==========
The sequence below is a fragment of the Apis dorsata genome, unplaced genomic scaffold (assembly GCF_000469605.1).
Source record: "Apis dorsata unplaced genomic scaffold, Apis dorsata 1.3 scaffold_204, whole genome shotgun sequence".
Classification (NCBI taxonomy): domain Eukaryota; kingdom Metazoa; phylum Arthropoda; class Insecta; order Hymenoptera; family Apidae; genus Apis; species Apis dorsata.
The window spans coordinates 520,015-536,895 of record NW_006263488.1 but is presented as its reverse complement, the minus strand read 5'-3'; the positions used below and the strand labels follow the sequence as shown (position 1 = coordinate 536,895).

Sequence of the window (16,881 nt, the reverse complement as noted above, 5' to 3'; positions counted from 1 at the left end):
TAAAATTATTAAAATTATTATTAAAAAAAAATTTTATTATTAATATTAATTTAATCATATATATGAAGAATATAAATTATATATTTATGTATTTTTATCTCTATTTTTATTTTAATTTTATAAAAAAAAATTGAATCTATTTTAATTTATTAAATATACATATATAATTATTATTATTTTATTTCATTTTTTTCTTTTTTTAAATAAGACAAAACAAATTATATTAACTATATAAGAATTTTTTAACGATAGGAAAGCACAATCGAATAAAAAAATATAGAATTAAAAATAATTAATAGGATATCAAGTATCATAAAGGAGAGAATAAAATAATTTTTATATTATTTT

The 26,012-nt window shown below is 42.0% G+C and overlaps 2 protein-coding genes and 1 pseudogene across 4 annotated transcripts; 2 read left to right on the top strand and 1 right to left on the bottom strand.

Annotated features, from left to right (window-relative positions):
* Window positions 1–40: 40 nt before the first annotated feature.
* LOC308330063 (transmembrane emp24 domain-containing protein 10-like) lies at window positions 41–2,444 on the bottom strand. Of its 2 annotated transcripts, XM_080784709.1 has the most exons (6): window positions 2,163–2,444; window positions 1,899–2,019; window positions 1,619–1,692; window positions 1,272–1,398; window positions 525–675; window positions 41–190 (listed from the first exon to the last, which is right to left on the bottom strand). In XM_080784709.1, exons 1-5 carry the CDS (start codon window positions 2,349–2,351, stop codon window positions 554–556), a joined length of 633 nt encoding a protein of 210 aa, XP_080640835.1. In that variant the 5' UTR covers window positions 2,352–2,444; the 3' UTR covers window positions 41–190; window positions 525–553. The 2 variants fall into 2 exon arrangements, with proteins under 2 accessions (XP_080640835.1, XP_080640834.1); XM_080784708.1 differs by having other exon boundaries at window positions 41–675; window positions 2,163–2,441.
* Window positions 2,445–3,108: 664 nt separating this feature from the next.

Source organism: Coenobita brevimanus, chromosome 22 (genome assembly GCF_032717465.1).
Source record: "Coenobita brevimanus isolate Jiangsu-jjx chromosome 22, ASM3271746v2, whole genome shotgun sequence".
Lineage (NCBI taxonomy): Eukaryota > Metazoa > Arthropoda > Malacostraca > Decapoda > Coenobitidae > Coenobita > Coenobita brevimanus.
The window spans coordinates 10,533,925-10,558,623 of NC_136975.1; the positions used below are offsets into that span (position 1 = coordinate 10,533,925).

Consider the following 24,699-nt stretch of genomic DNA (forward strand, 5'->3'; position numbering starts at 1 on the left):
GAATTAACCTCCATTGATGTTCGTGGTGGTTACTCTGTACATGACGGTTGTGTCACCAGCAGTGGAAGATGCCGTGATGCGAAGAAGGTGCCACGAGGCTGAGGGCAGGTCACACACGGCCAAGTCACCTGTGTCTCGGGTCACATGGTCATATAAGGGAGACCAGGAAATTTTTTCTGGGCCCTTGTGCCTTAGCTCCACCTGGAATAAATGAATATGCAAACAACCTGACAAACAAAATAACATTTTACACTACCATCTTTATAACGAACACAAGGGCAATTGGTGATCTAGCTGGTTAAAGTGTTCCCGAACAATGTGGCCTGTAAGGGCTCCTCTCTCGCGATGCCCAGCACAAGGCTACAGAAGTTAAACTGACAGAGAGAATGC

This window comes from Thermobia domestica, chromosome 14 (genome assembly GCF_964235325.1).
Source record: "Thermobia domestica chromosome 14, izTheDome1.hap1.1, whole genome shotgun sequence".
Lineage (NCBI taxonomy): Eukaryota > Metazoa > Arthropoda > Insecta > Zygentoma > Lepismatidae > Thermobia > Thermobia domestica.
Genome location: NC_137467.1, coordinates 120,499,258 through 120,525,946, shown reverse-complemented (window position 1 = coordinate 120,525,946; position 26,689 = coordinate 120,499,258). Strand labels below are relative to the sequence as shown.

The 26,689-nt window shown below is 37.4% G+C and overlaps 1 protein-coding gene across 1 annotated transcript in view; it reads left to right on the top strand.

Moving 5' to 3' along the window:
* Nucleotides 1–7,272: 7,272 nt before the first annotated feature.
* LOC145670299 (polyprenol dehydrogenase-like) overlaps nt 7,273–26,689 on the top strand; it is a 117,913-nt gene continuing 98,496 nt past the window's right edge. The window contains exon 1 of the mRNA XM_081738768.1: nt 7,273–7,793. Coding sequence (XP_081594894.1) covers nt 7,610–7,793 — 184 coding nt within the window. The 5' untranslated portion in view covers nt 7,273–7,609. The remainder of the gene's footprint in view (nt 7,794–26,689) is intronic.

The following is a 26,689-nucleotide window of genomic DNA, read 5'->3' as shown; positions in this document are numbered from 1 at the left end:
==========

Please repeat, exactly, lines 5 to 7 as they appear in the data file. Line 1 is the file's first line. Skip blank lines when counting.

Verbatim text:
Sequence of the window (16,881 nt, the reverse complement as noted above, 5' to 3'; positions counted from 1 at the left end):
TAAAATTATTAAAATTATTATTAAAAAAAAATTTTATTATTAATATTAATTTAATCATATATATGAAGAATATAAATTATATATTTATGTATTTTTATCTCTATTTTTATTTTAATTTTATAAAAAAAAATTGAATCTATTTTAATTTATTAAATATACATATATAATTATTATTATTTTATTTCATTTTTTTCTTTTTTTAAATAAGACAAAACAAATTATATTAACTATATAAGAATTTTTTAACGATAGGAAAGCACAATCGAATAAAAAAATATAGAATTAAAAATAATTAATAGGATATCAAGTATCATAAAGGAGAGAATAAAATAATTTTTATATTATTTT

The 26,012-nt window shown below is 42.0% G+C and overlaps 2 protein-coding genes and 1 pseudogene across 4 annotated transcripts; 2 read left to right on the top strand and 1 right to left on the bottom strand.